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Ripple effects: Can information about the collective impact of individual actions boost perceived efficacy about climate change?
Journal of Experimental Social Psychology  (IF3.603),  Pub Date : 2021-08-16, DOI: 10.1016/j.jesp.2021.104217
Matthew J. Hornsey, Cassandra M. Chapman, Dexter M. Oelrichs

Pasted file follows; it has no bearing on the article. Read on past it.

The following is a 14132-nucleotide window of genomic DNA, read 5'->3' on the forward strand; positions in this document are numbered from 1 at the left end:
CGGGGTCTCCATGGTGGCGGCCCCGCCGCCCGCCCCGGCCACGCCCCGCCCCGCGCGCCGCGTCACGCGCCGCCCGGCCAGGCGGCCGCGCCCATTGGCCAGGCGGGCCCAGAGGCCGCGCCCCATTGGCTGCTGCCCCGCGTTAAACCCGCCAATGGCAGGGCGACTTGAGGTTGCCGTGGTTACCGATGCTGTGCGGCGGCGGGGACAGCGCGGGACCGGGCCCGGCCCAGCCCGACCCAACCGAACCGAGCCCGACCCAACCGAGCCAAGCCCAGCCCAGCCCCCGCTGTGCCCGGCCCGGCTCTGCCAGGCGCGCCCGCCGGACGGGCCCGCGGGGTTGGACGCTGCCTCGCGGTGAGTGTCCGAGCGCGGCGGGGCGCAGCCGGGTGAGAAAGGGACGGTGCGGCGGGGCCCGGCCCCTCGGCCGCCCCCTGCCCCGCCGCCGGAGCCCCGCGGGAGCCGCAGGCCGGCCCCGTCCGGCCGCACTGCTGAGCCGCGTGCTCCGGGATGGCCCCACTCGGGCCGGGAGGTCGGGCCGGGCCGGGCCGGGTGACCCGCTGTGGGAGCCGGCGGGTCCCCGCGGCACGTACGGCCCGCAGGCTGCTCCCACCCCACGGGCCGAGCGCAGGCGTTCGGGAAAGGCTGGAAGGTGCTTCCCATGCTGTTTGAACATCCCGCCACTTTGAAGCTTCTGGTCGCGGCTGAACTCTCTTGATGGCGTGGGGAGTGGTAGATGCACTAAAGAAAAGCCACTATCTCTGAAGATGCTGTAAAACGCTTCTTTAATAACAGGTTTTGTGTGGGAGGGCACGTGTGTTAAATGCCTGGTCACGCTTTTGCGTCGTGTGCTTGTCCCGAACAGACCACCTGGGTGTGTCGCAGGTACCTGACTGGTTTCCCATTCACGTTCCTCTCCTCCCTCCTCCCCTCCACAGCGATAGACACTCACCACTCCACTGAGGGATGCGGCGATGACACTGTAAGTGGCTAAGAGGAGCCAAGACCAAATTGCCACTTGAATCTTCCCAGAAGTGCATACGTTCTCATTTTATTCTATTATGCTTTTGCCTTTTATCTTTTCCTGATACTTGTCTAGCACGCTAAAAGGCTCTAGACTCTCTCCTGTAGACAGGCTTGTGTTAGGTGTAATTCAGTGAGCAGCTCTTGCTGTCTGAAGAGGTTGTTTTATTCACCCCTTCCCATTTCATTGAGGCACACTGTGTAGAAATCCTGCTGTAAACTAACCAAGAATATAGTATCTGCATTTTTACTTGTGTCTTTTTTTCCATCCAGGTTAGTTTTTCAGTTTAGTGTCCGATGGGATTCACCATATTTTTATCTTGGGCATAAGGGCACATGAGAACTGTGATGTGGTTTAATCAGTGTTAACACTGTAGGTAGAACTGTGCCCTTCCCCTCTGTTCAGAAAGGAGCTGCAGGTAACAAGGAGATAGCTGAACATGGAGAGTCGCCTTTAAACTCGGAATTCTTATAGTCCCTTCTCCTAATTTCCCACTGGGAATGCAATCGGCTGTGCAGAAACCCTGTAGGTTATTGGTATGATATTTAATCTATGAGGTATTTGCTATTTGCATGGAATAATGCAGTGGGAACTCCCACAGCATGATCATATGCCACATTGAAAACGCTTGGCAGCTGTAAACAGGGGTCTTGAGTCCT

There is broad theoretical consensus that one way to promote climate-friendly behavior is to increase people's belief that their actions can make a difference (individual response efficacy). However, attempts to increase individual efficacy beliefs about climate change through explicit instruction have generally failed. In the current paper, two experiments tested an intervention designed to convince people that their individual actions spread and multiply, causing larger changes in interconnected systems (also known as ripple or butterfly effects). Participants were presented with four principles which explain how individual actions can have aggregate effects at the collective level: social norms, consumer pressure, political pressure, and snowball effects. Although Study 1 (N = 491) revealed promising effects of the intervention in terms of individual efficacy and pro-environmental intentions, the intervention did not influence actual behavior (i.e., donations to an environmental campaign). Further, when changes were made to the design to reduce social desirability processes, the interventions had no significant effects (Study 2; N = 801). We draw on these data – as well as previous failed attempts to promote individual efficacy – to extract theoretical implications for our understanding of how people internalize individual control over broad collective threats such as climate change.